The overthrow caps months of increasing political tension pitting a Bangkok-based royalist elite and its backers against the democratically elected government aligned to Thaksin, whose sister Yingluck was dismissed as premier earlier this month in a controversial court ruling.
Thaksin now lives in Dubai to avoid prison for a corruption conviction, but he and his political allies retain strong support in Thailand, particularly in the rural north, and have won every general election since 2001.
Some experts expressed fears the military takeover could unleash more turmoil.
"The coup is not a solution at all to end the crisis. This will become the crisis," said Pavin Chachavalpongpun of the Centre for Southeast Asian Studies at Japan's Kyoto University.
"It shows the military has never learned the lesson from 2006," he said, referring to the cycle of political crisis stemming from Thaksin's overthrow.
Pavin said the coup would make anti-government protesters "very happy".
Protests by the anti-Thaksin movement have rocked Thailand for months. Related violence has left at least 28 people dead and hundreds wounded.
The army chief likely took over due to the weakened caretaker government's refusal to make way for an interim regime, said Paul Chambers of the Institute of Southeast Asian Affairs at Chiang Mai University.
"Since the caretaker government was resisting moving to an ad hoc prime minister, Prayuth was pressured to take the 2006 option," he said.
Caretaker premier Niwattumrong Boonsongpaisan, who had refused calls to step down, was among the ministers ordered to report to the army.
Niwattumrong was "safe" in an undisclosed location, an aide said.
Prayuth, a staunch royalist aligned with the anti-Thaksin bloc, had earlier vowed not to allow Thailand to become another "Ukraine or Egypt."
"What I am doing in my security capacity -- if I upset anyone, I apologise but it is necessary," he said on Thursday before the coup announcement.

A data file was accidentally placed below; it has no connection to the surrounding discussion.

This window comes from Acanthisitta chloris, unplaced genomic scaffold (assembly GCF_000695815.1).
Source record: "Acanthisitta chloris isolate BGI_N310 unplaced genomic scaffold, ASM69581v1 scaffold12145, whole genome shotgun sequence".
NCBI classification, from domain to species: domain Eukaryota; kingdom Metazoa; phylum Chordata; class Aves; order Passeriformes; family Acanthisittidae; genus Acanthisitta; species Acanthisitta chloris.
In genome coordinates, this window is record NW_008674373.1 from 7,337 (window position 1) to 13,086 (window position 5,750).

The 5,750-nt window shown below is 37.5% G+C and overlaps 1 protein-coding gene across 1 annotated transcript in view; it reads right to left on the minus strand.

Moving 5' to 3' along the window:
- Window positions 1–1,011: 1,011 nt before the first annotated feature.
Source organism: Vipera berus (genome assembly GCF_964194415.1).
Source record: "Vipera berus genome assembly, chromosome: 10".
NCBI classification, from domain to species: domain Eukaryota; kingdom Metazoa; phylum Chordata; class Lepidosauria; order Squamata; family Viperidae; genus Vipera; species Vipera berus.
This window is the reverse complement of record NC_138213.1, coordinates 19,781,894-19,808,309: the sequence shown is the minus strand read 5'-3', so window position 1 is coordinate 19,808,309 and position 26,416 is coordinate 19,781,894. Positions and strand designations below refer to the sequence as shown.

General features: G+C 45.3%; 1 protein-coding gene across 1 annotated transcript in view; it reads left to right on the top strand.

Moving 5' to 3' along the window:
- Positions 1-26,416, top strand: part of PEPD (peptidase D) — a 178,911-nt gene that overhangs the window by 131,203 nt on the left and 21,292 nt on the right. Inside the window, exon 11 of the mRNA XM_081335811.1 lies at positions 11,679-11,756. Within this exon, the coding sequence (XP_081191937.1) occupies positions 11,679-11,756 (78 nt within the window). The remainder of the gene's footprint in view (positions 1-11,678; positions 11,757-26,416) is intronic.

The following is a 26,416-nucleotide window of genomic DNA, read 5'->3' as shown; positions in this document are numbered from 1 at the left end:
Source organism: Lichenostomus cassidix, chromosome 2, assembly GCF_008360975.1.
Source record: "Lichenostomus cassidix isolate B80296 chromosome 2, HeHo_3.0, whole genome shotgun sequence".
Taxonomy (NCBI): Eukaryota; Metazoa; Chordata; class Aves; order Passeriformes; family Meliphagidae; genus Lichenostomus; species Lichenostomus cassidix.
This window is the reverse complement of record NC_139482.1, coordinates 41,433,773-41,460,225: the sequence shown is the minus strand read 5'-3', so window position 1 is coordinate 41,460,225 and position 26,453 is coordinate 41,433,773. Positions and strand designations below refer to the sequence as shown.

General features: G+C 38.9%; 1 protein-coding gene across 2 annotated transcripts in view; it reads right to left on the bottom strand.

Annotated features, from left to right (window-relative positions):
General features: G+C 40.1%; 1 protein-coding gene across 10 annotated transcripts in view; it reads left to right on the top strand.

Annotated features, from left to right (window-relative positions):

Thailand's democratic development has now been repeatedly been curbed by a total of 19 actual or attempted coups since 1932.
Martial law gives the military wide powers to ban public gatherings, restrict movements, and detain people, though most of those powers had not been invoked before the coup.
The military has taken steps to muzzle the media since Tuesday. On Thursday it announced after the coup that all public and private television and radio stations must suspend normal programming and only broadcast army feeds.
Prayuth gave no indication how long the military would hold power. He said it took over in order to "start political reform", without giving details.
The pro-Thaksin "Red Shirt" movement had called for new national polls they hope will provide a fresh mandate to the beleaguered elected government.
But the anti-government movement has first demanded vague political reforms that are widely seen as a bid to cripple the political power of Thaksin's family and allies, and some Thais welcomed the army takeover.
Arnusit Chenruk, a 39-year-old Bangkok office worker, said the coup was a "good" thing.
"Our country has been chaotic and has had no solutions for a long time."